Sorry, copied confusing tries, this should be it:

```count = 0
first = 1
do x = 1 to 10000
/* valid: only digits 1,6,8,9         */
/*        6 and 9 only in combination */
if verify(x,'1689','N') > 0 then iterate
if (verify(x,'18','N') == 0) &,
((pos('6',x) > 0 & pos('9',x) > 0) |,
(pos('6',x) == 0 & pos('9',x) == 0)) then do
y = swap69(x)
if x == reverse(y) then do
count = count + 1
if x > 1691 & first == 1 then do
say 'First No. > 1691 =' x
first = 0
end
end
end
end
say 'there are' count 'upside up numbers between 1 and 10000'
exit

swap69: procedure
parse arg in
out = translate(in,'s',6)  /* 6 -> s */
out = translate(out,'n',9)  /* 9 -> n */
out = translate(out,9,'s')  /* s -> 9 */
out = translate(out,6,'n')  /* n -> 6 */
return out
```
7. Bogdan Popa said

My solution is pretty similar to Graham’s:

```from itertools import count, ifilter

UPTABLE = dict(zip('01689', '01986'))
valid = lambda n: all(UPTABLE.get(x, None) == y
for (x, y) in zip(str(n), reversed(str(n))))

print next(ifilter(valid, count(1962)))
print len(filter(valid, range(int(1e4))))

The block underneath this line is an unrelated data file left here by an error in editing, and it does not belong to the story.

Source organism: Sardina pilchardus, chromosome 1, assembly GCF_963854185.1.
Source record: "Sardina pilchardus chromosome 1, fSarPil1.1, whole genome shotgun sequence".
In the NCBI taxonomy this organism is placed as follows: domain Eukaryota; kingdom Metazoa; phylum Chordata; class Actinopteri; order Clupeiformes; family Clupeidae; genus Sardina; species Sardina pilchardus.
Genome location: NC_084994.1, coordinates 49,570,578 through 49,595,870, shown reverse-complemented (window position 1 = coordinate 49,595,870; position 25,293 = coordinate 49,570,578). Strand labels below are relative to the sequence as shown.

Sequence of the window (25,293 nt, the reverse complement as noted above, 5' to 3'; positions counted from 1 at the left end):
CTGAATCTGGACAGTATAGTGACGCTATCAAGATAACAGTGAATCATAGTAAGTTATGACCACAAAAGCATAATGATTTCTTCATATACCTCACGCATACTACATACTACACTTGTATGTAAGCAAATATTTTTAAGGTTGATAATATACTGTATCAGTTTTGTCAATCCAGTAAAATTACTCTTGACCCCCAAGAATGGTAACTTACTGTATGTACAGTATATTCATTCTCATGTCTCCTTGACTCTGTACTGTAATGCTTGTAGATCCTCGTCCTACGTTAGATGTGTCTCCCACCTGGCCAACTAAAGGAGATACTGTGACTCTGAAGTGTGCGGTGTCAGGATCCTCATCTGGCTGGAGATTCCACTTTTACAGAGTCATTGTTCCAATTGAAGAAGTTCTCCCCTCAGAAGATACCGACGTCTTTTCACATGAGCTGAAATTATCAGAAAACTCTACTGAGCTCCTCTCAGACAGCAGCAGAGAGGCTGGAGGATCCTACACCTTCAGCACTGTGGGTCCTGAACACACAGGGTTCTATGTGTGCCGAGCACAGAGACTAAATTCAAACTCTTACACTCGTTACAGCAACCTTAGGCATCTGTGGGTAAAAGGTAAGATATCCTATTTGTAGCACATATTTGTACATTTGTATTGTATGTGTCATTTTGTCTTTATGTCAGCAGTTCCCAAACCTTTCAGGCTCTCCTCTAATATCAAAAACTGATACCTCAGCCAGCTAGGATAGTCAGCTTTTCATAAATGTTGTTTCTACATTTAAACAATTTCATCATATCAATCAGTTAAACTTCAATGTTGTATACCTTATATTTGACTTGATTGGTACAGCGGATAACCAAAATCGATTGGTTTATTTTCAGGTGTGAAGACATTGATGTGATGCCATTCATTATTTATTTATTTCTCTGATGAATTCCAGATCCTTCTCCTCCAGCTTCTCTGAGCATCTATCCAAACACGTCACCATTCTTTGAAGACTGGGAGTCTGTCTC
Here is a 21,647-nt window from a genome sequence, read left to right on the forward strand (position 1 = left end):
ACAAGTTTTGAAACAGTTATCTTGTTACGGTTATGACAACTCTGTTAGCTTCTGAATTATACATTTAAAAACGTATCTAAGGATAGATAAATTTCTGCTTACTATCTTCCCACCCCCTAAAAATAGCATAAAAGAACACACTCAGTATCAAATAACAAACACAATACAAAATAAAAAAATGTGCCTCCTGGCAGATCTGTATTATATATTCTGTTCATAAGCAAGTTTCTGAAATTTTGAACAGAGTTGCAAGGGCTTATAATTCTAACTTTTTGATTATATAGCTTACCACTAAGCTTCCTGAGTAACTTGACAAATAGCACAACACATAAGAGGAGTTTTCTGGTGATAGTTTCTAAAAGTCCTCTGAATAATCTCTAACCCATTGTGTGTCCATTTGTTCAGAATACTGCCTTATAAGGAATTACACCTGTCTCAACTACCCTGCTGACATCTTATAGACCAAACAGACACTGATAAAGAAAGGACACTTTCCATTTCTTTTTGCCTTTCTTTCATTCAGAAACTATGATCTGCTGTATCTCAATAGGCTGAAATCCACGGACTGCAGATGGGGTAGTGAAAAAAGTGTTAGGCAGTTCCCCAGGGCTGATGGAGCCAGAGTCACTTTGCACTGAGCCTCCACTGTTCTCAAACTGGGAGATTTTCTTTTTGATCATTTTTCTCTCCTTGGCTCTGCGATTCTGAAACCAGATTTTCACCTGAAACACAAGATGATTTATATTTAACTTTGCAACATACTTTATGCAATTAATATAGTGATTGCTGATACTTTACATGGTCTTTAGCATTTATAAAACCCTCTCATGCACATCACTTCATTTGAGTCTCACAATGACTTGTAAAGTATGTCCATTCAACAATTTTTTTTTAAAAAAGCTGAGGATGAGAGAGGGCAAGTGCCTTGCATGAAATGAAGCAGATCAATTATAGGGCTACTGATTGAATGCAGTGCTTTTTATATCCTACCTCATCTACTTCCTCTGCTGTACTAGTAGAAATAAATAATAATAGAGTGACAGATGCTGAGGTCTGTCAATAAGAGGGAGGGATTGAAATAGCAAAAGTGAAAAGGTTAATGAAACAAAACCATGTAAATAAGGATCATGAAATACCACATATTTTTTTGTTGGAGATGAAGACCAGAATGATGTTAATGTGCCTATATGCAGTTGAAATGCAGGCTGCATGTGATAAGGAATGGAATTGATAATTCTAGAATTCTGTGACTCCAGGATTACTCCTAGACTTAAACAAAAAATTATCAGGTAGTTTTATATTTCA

```
8. Kanon said

An inelegant solution to show them all for validation:

print [i for i in range(10000) if set(str(i)).issubset(‘01689’) and str(i)[::-1].replace(‘6′,’x’).replace(‘9′,’6’).replace(‘x’,’9′)==str(i)]

9. Pascal Bourguignon said

;;; Common Lisp:

;; 5 and 2 are clearly symetrical, as any 2¢ pocket calculator will
;; show you:
;;
;;  _     _
;; |_     _|
;;  _|   |_
;;

;; But since the concensus seems to be to ignore them:

(defparameter *symetric-digits*
#((#\0) (#\1) () () () () (#\9) () (#\8) (#\6))
“A vector indexed by digits, containing lists of symetrical digits.”)

(defun upside-down-digit-p (a b)
(member a (aref *symetric-digits* (digit-char-p b))))

(defun upside-down-number-p (n &optional (base 10.))
(loop
:with digits = (format nil “~VR” base n)
:with last-index = (1- (length digits))
:for i :from 0 :to (truncate (length digits) 2)
:always (upside-down-digit-p (aref digits i) (aref digits (- last-index i)))))

(defun programming-praxis-2011-05-27 ()
(loop
:with first-upside-down = nil
:with count = 0
:for n :from 1962 :below 10000
:do (when (upside-down-number-p n)
(unless first-upside-down
(setf first-upside-down n))
(incf count))
:finally (return (values first-upside-down count))))

(programming-praxis-2011-05-27)
–> 6009
15

10. slabounty said

Cheating a bit by looking at the Python programs, but here’s one in Ruby …

```UPSIDE_DICT = %w[0 1 6 8 9].zip(%w[0 1 9 8 6])

class Integer
def upside?